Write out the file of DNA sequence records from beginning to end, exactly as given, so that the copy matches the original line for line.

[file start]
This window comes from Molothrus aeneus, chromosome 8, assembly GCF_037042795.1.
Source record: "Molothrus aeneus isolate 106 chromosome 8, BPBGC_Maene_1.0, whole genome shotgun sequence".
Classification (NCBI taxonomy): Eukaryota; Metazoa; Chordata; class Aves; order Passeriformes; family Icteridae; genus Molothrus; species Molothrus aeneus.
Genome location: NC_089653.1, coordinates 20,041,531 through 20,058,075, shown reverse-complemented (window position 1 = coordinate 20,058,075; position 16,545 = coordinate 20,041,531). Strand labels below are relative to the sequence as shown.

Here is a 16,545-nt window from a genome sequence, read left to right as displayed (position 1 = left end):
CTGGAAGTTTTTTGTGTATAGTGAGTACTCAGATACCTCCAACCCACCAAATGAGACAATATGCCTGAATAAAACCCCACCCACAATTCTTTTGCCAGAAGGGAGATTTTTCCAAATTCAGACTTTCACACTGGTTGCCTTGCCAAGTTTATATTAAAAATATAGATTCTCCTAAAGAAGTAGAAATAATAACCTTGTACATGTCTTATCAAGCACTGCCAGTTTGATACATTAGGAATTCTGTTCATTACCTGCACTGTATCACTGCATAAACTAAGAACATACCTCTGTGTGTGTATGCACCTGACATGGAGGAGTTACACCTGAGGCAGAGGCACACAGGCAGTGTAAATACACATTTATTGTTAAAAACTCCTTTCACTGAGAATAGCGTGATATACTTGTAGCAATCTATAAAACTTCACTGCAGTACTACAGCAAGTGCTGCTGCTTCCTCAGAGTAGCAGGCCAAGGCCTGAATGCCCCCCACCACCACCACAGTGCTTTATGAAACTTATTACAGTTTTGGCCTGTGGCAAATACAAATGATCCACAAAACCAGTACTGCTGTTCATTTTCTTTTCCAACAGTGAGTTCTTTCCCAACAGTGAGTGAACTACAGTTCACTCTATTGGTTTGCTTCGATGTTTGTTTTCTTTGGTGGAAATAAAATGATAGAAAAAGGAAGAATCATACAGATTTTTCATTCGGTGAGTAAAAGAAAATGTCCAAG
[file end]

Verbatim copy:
This window comes from Molothrus aeneus, chromosome 8, assembly GCF_037042795.1.
Source record: "Molothrus aeneus isolate 106 chromosome 8, BPBGC_Maene_1.0, whole genome shotgun sequence".
Classification (NCBI taxonomy): Eukaryota; Metazoa; Chordata; class Aves; order Passeriformes; family Icteridae; genus Molothrus; species Molothrus aeneus.
Genome location: NC_089653.1, coordinates 20,041,531 through 20,058,075, shown reverse-complemented (window position 1 = coordinate 20,058,075; position 16,545 = coordinate 20,041,531). Strand labels below are relative to the sequence as shown.

Here is a 16,545-nt window from a genome sequence, read left to right as displayed (position 1 = left end):
CTGGAAGTTTTTTGTGTATAGTGAGTACTCAGATACCTCCAACCCACCAAATGAGACAATATGCCTGAATAAAACCCCACCCACAATTCTTTTGCCAGAAGGGAGATTTTTCCAAATTCAGACTTTCACACTGGTTGCCTTGCCAAGTTTATATTAAAAATATAGATTCTCCTAAAGAAGTAGAAATAATAACCTTGTACATGTCTTATCAAGCACTGCCAGTTTGATACATTAGGAATTCTGTTCATTACCTGCACTGTATCACTGCATAAACTAAGAACATACCTCTGTGTGTGTATGCACCTGACATGGAGGAGTTACACCTGAGGCAGAGGCACACAGGCAGTGTAAATACACATTTATTGTTAAAAACTCCTTTCACTGAGAATAGCGTGATATACTTGTAGCAATCTATAAAACTTCACTGCAGTACTACAGCAAGTGCTGCTGCTTCCTCAGAGTAGCAGGCCAAGGCCTGAATGCCCCCCACCACCACCACAGTGCTTTATGAAACTTATTACAGTTTTGGCCTGTGGCAAATACAAATGATCCACAAAACCAGTACTGCTGTTCATTTTCTTTTCCAACAGTGAGTTCTTTCCCAACAGTGAGTGAACTACAGTTCACTCTATTGGTTTGCTTCGATGTTTGTTTTCTTTGGTGGAAATAAAATGATAGAAAAAGGAAGAATCATACAGATTTTTCATTCGGTGAGTAAAAGAAAATGTCCAAG